Like those inside the Manor, many of the actors along the pathway provided sub par performances — the scares weren’t bad but they did lack a certain passion and creativity. This was no more evident than in one outbuilding where the severed body of a girl lie on a table, her captor was armed with a saw. As we entered, the actor buzzed his saw for just a moment and then placed it on the table and silently approached us. I thought perhaps we had caught him a little off guard so I encouraged him to saw her properly. He obliged as any good scare actor should but as the female actress on the table was just about to reach the peak of her scream, the shriek abruptly ended. She turned to us and snottily snapped, “You can go now.” I can scarcely blame the male actor for breaking character at this point as he was perhaps embarrassed by her unwarranted rudeness, but break character he did by asking if there were any groups behind us.

As a customer at a haunted attraction I expect the actors to be just as engaged in the show as I am, sometimes that requires a little improvisation and creativity. These actors weren’t threatened, we used no profane language, we simply engaged them as the characters they were portraying. This was amateur behavior in what was an otherwise professional haunted attraction and it’s precisely this type of behavior that continues to proliferate negative stereotypes about the haunt industry. I know that if I were the owner of a haunted attraction I would not tolerate an employee who displayed such distain toward paying guests.

Fortunately, there did happen to be some worthy characters as well such a muscly clown who blocked our path — his frame and chainsaw made for quite the imposing sight. This same area was also home to a few of his harlequin pals — dummies that held ominous signs which read, “This is the last time you’ll see me” and other similarly strange statements.

I particularly liked the sideshow themed area where it looked as if a carnival of old had once broken down on the side of the road and simply decided to stay. It is here that we met Torso Girl and later passed by a colorful wagon which contained a massive gorilla. As we stared through the protective bars the tune of classic circus music began to play, I hoped that upon its’ conclusion the beast would move to attack but it turned out to be a prop. This area concluded with a similarly themed outbuilding — it had both the feel of a fun house and a big top tent. Inside, a costumed actor ran to and fro erratically, his oversized clown arms swung comically. We exchanged pleasantries and even brokered a handshake.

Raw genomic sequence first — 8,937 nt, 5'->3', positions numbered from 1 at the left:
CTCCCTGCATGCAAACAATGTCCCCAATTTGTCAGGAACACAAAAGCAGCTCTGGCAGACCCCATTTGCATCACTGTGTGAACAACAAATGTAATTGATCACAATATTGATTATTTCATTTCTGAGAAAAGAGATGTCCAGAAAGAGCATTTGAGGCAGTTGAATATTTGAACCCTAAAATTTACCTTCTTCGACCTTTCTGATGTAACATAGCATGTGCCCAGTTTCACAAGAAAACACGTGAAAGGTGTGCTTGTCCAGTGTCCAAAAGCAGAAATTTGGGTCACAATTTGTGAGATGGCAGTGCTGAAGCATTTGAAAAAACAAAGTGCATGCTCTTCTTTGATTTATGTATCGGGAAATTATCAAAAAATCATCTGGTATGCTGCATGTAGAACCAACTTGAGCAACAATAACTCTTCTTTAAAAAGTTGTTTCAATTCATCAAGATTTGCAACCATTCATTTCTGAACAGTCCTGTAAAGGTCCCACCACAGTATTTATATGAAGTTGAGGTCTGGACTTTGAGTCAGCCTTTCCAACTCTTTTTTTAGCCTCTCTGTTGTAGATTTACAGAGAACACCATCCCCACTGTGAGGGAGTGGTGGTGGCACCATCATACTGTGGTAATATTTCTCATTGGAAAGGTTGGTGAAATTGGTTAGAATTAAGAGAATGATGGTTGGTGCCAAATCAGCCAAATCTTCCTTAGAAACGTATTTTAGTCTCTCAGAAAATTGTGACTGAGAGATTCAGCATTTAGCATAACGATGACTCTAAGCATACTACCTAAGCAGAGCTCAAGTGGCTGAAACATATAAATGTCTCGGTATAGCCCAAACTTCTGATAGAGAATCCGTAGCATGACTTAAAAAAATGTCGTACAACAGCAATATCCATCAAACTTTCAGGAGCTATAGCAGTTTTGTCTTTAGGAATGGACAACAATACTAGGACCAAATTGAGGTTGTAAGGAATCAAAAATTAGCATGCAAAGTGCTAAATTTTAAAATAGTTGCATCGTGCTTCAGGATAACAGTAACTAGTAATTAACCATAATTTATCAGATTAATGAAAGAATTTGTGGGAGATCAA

The Terrorfied Forest ended with a trip through a pitch black maze, one of the best such structures we’ve ever encountered. Despite the various shortcomings here, we found it quite enjoyable. With a couple changes in personnel and the addition of a few prime scares, the Terrorfied Forest will send haunters scattering through the woods.

Rating: 3.25 stars

“I sure hope he has big fingers.”

-Cikalo’s jesting exchange with the ticket seller who warned us of Chester the Molester.

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Local Haunts a Welcome Old Hand

Posted in Preludes and Nocturnes with tags , , , , , , , , , , , , , , on October 18, 2013 by bluefall8

Another beautiful Friday evening in October is soon to descend upon us and the distinct scent of fun and fright is in the air. I do have a prior obligation to attend first, but once that has concluded I’ll don the old hat and set out into the black night. I’ll be staying close to home tonight, hitting some combination of Realm of Haunted Minds in Romulus, The Funeral Home in Inkster, or The Scream Machine at it’s new location in Taylor.

For those keeping count — I have yet to post my reviews from last Friday’s visits to Slaughter House in Fowlerville and Terrorfied Forest and Manor in Pinckey. Patience kiddies, patience. A complete review of Slaughter House will be posted tomorrow; Terrorfied Forest and Manor will follow shorty thereafter.

2011 Horrorlust Haunt Awards